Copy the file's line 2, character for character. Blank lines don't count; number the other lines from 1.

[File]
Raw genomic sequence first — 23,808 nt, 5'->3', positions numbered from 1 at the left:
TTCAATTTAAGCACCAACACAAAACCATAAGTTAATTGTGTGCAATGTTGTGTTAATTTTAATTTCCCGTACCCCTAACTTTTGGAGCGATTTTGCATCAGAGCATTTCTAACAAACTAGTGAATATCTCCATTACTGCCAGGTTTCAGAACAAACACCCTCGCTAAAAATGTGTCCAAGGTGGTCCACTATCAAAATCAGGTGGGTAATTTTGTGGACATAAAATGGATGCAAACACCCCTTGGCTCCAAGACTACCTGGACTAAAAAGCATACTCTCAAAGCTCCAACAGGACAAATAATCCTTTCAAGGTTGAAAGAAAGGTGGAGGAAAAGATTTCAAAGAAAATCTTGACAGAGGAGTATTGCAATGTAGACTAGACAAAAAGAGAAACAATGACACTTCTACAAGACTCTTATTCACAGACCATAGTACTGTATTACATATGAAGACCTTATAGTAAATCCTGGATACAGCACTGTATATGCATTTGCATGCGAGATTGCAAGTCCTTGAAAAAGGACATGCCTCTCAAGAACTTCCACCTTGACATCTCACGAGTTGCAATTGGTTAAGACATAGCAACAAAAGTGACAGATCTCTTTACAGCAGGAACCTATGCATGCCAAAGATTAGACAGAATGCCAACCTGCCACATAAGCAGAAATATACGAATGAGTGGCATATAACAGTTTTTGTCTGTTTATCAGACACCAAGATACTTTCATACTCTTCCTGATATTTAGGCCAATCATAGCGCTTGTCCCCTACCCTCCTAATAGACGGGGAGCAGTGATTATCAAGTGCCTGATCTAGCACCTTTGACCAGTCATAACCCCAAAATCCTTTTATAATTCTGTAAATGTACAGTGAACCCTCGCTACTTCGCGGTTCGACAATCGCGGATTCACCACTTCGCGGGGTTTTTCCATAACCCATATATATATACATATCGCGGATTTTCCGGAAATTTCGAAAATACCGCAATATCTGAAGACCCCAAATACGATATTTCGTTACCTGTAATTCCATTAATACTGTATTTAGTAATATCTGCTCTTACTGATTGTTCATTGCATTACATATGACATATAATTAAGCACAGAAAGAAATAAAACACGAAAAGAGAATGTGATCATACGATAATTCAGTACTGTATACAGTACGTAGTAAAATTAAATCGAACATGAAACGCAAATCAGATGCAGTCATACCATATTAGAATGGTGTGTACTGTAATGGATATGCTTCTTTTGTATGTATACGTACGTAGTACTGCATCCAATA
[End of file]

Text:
TTCAATTTAAGCACCAACACAAAACCATAAGTTAATTGTGTGCAATGTTGTGTTAATTTTAATTTCCCGTACCCCTAACTTTTGGAGCGATTTTGCATCAGAGCATTTCTAACAAACTAGTGAATATCTCCATTACTGCCAGGTTTCAGAACAAACACCCTCGCTAAAAATGTGTCCAAGGTGGTCCACTATCAAAATCAGGTGGGTAATTTTGTGGACATAAAATGGATGCAAACACCCCTTGGCTCCAAGACTACCTGGACTAAAAAGCATACTCTCAAAGCTCCAACAGGACAAATAATCCTTTCAAGGTTGAAAGAAAGGTGGAGGAAAAGATTTCAAAGAAAATCTTGACAGAGGAGTATTGCAATGTAGACTAGACAAAAAGAGAAACAATGACACTTCTACAAGACTCTTATTCACAGACCATAGTACTGTATTACATATGAAGACCTTATAGTAAATCCTGGATACAGCACTGTATATGCATTTGCATGCGAGATTGCAAGTCCTTGAAAAAGGACATGCCTCTCAAGAACTTCCACCTTGACATCTCACGAGTTGCAATTGGTTAAGACATAGCAACAAAAGTGACAGATCTCTTTACAGCAGGAACCTATGCATGCCAAAGATTAGACAGAATGCCAACCTGCCACATAAGCAGAAATATACGAATGAGTGGCATATAACAGTTTTTGTCTGTTTATCAGACACCAAGATACTTTCATACTCTTCCTGATATTTAGGCCAATCATAGCGCTTGTCCCCTACCCTCCTAATAGACGGGGAGCAGTGATTATCAAGTGCCTGATCTAGCACCTTTGACCAGTCATAACCCCAAAATCCTTTTATAATTCTGTAAATGTACAGTGAACCCTCGCTACTTCGCGGTTCGACAATCGCGGATTCACCACTTCGCGGGGTTTTTCCATAACCCATATATATATACATATCGCGGATTTTCCGGAAATTTCGAAAATACCGCAATATCTGAAGACCCCAAATACGATATTTCGTTACCTGTAATTCCATTAATACTGTATTTAGTAATATCTGCTCTTACTGATTGTTCATTGCATTACATATGACATATAATTAAGCACAGAAAGAAATAAAACACGAAAAGAGAATGTGATCATACGATAATTCAGTACTGTATACAGTACGTAGTAAAATTAAATCGAACATGAAACGCAAATCAGATGCAGTCATACCATATTAGAATGGTGTGTACTGTAATGGATATGCTTCTTTTGTATGTATACGTACGTAGTACTGCATCCAATA